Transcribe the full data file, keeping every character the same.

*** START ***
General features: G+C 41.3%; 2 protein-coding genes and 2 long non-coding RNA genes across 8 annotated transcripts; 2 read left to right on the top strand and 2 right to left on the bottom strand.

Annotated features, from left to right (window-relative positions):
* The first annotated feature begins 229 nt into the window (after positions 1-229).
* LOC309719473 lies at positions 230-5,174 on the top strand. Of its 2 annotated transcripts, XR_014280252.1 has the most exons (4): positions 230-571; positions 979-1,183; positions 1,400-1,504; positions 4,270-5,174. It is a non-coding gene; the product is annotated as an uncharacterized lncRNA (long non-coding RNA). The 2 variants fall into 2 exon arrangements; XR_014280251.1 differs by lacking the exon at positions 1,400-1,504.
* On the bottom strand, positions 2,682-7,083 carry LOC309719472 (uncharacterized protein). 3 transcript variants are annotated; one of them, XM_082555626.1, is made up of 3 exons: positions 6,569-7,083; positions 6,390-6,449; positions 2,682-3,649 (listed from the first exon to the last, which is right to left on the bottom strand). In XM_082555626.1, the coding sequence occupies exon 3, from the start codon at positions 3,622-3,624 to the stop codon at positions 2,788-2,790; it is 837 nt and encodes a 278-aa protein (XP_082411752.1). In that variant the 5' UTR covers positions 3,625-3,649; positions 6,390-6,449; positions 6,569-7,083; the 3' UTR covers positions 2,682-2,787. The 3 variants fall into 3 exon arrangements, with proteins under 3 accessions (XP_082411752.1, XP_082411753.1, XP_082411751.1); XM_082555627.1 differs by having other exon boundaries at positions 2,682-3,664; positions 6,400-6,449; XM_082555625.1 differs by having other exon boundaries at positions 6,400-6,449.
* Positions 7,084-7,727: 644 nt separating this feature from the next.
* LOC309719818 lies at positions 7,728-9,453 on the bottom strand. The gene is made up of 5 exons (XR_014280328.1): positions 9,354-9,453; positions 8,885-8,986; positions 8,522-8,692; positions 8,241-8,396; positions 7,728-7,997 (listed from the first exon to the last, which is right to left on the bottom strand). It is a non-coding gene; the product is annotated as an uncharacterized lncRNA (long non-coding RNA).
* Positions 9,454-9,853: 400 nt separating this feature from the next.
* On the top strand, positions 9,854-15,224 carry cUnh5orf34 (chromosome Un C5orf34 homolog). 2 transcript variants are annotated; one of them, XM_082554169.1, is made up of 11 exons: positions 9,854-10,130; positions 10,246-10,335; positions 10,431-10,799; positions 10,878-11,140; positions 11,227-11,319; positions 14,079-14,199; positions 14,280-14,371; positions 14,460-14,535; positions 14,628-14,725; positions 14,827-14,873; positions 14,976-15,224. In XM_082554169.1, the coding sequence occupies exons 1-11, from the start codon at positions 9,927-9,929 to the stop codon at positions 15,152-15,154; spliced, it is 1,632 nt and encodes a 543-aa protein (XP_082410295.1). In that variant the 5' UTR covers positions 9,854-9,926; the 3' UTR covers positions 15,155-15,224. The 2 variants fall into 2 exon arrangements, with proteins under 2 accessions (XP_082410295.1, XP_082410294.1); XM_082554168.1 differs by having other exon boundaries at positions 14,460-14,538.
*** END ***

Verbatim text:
General features: G+C 41.3%; 2 protein-coding genes and 2 long non-coding RNA genes across 8 annotated transcripts; 2 read left to right on the top strand and 2 right to left on the bottom strand.

Annotated features, from left to right (window-relative positions):
* The first annotated feature begins 229 nt into the window (after positions 1-229).
* LOC309719473 lies at positions 230-5,174 on the top strand. Of its 2 annotated transcripts, XR_014280252.1 has the most exons (4): positions 230-571; positions 979-1,183; positions 1,400-1,504; positions 4,270-5,174. It is a non-coding gene; the product is annotated as an uncharacterized lncRNA (long non-coding RNA). The 2 variants fall into 2 exon arrangements; XR_014280251.1 differs by lacking the exon at positions 1,400-1,504.
* On the bottom strand, positions 2,682-7,083 carry LOC309719472 (uncharacterized protein). 3 transcript variants are annotated; one of them, XM_082555626.1, is made up of 3 exons: positions 6,569-7,083; positions 6,390-6,449; positions 2,682-3,649 (listed from the first exon to the last, which is right to left on the bottom strand). In XM_082555626.1, the coding sequence occupies exon 3, from the start codon at positions 3,622-3,624 to the stop codon at positions 2,788-2,790; it is 837 nt and encodes a 278-aa protein (XP_082411752.1). In that variant the 5' UTR covers positions 3,625-3,649; positions 6,390-6,449; positions 6,569-7,083; the 3' UTR covers positions 2,682-2,787. The 3 variants fall into 3 exon arrangements, with proteins under 3 accessions (XP_082411752.1, XP_082411753.1, XP_082411751.1); XM_082555627.1 differs by having other exon boundaries at positions 2,682-3,664; positions 6,400-6,449; XM_082555625.1 differs by having other exon boundaries at positions 6,400-6,449.
* Positions 7,084-7,727: 644 nt separating this feature from the next.
* LOC309719818 lies at positions 7,728-9,453 on the bottom strand. The gene is made up of 5 exons (XR_014280328.1): positions 9,354-9,453; positions 8,885-8,986; positions 8,522-8,692; positions 8,241-8,396; positions 7,728-7,997 (listed from the first exon to the last, which is right to left on the bottom strand). It is a non-coding gene; the product is annotated as an uncharacterized lncRNA (long non-coding RNA).
* Positions 9,454-9,853: 400 nt separating this feature from the next.
* On the top strand, positions 9,854-15,224 carry cUnh5orf34 (chromosome Un C5orf34 homolog). 2 transcript variants are annotated; one of them, XM_082554169.1, is made up of 11 exons: positions 9,854-10,130; positions 10,246-10,335; positions 10,431-10,799; positions 10,878-11,140; positions 11,227-11,319; positions 14,079-14,199; positions 14,280-14,371; positions 14,460-14,535; positions 14,628-14,725; positions 14,827-14,873; positions 14,976-15,224. In XM_082554169.1, the coding sequence occupies exons 1-11, from the start codon at positions 9,927-9,929 to the stop codon at positions 15,152-15,154; spliced, it is 1,632 nt and encodes a 543-aa protein (XP_082410295.1). In that variant the 5' UTR covers positions 9,854-9,926; the 3' UTR covers positions 15,155-15,224. The 2 variants fall into 2 exon arrangements, with proteins under 2 accessions (XP_082410295.1, XP_082410294.1); XM_082554168.1 differs by having other exon boundaries at positions 14,460-14,538.